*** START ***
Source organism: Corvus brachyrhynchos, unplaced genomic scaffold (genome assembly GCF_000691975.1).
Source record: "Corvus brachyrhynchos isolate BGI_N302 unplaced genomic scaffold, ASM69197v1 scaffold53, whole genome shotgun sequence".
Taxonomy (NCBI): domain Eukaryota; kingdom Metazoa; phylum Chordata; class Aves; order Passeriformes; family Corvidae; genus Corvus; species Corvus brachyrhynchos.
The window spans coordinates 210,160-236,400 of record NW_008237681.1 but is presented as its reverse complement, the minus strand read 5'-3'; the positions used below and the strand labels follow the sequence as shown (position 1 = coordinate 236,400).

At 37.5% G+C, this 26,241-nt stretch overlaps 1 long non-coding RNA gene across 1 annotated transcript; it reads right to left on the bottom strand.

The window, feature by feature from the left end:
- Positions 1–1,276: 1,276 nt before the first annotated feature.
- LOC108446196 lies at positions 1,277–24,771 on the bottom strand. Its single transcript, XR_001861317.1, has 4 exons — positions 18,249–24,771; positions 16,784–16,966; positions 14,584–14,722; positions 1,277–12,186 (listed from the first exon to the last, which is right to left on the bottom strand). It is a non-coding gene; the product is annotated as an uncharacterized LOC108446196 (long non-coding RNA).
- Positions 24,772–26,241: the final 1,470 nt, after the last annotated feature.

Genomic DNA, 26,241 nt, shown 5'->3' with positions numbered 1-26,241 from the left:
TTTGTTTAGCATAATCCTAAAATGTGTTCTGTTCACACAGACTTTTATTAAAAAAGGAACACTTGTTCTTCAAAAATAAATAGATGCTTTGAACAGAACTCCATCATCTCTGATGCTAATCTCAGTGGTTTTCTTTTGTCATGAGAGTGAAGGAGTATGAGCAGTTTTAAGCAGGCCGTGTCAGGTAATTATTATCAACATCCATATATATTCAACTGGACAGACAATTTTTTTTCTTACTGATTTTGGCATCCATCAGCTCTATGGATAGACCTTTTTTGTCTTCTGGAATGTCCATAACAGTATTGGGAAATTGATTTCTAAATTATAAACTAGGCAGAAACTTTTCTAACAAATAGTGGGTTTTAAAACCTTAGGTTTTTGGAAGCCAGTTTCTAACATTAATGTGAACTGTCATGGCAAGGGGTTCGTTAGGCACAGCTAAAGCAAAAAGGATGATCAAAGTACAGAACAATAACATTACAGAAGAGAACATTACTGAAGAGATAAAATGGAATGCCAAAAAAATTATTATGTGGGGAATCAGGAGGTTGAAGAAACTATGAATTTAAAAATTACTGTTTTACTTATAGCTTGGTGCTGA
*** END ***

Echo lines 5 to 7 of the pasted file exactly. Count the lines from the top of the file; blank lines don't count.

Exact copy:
At 37.5% G+C, this 26,241-nt stretch overlaps 1 long non-coding RNA gene across 1 annotated transcript; it reads right to left on the bottom strand.

The window, feature by feature from the left end:
- Positions 1–1,276: 1,276 nt before the first annotated feature.